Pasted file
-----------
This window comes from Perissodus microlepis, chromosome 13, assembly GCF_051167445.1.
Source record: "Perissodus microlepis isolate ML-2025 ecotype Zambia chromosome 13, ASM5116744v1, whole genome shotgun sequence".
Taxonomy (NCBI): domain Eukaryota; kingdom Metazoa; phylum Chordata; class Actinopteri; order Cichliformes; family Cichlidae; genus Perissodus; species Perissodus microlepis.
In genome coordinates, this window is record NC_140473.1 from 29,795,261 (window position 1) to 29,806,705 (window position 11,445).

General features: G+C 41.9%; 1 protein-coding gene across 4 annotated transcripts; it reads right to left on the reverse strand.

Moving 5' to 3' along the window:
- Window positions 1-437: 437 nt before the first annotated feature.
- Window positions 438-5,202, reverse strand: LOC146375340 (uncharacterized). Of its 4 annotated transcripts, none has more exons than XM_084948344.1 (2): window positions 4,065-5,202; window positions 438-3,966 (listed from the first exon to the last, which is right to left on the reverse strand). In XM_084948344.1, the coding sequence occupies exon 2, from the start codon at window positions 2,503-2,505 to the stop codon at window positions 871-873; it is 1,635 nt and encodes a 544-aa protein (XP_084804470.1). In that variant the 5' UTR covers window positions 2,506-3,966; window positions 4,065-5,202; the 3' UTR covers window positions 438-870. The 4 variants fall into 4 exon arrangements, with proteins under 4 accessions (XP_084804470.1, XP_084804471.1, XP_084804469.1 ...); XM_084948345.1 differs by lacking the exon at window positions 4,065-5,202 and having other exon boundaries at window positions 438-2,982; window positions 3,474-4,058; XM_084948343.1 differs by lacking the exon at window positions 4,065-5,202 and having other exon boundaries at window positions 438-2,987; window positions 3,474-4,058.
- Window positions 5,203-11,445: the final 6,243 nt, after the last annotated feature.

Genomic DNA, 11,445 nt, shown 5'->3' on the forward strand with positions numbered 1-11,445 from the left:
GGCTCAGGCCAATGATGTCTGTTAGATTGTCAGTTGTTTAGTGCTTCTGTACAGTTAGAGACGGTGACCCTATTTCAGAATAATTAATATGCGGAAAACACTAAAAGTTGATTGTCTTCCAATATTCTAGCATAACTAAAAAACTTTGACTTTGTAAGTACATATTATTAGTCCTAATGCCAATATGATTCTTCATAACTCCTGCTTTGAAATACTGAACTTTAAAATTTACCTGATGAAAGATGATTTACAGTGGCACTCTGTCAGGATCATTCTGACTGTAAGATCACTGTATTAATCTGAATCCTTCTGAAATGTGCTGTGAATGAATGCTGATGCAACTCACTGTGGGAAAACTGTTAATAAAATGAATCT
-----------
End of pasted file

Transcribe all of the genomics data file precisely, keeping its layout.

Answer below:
This window comes from Perissodus microlepis, chromosome 13, assembly GCF_051167445.1.
Source record: "Perissodus microlepis isolate ML-2025 ecotype Zambia chromosome 13, ASM5116744v1, whole genome shotgun sequence".
Taxonomy (NCBI): domain Eukaryota; kingdom Metazoa; phylum Chordata; class Actinopteri; order Cichliformes; family Cichlidae; genus Perissodus; species Perissodus microlepis.
In genome coordinates, this window is record NC_140473.1 from 29,795,261 (window position 1) to 29,806,705 (window position 11,445).

General features: G+C 41.9%; 1 protein-coding gene across 4 annotated transcripts; it reads right to left on the reverse strand.

Moving 5' to 3' along the window:
- Window positions 1-437: 437 nt before the first annotated feature.
- Window positions 438-5,202, reverse strand: LOC146375340 (uncharacterized). Of its 4 annotated transcripts, none has more exons than XM_084948344.1 (2): window positions 4,065-5,202; window positions 438-3,966 (listed from the first exon to the last, which is right to left on the reverse strand). In XM_084948344.1, the coding sequence occupies exon 2, from the start codon at window positions 2,503-2,505 to the stop codon at window positions 871-873; it is 1,635 nt and encodes a 544-aa protein (XP_084804470.1). In that variant the 5' UTR covers window positions 2,506-3,966; window positions 4,065-5,202; the 3' UTR covers window positions 438-870. The 4 variants fall into 4 exon arrangements, with proteins under 4 accessions (XP_084804470.1, XP_084804471.1, XP_084804469.1 ...); XM_084948345.1 differs by lacking the exon at window positions 4,065-5,202 and having other exon boundaries at window positions 438-2,982; window positions 3,474-4,058; XM_084948343.1 differs by lacking the exon at window positions 4,065-5,202 and having other exon boundaries at window positions 438-2,987; window positions 3,474-4,058.
- Window positions 5,203-11,445: the final 6,243 nt, after the last annotated feature.

Genomic DNA, 11,445 nt, shown 5'->3' on the forward strand with positions numbered 1-11,445 from the left:
GGCTCAGGCCAATGATGTCTGTTAGATTGTCAGTTGTTTAGTGCTTCTGTACAGTTAGAGACGGTGACCCTATTTCAGAATAATTAATATGCGGAAAACACTAAAAGTTGATTGTCTTCCAATATTCTAGCATAACTAAAAAACTTTGACTTTGTAAGTACATATTATTAGTCCTAATGCCAATATGATTCTTCATAACTCCTGCTTTGAAATACTGAACTTTAAAATTTACCTGATGAAAGATGATTTACAGTGGCACTCTGTCAGGATCATTCTGACTGTAAGATCACTGTATTAATCTGAATCCTTCTGAAATGTGCTGTGAATGAATGCTGATGCAACTCACTGTGGGAAAACTGTTAATAAAATGAATCT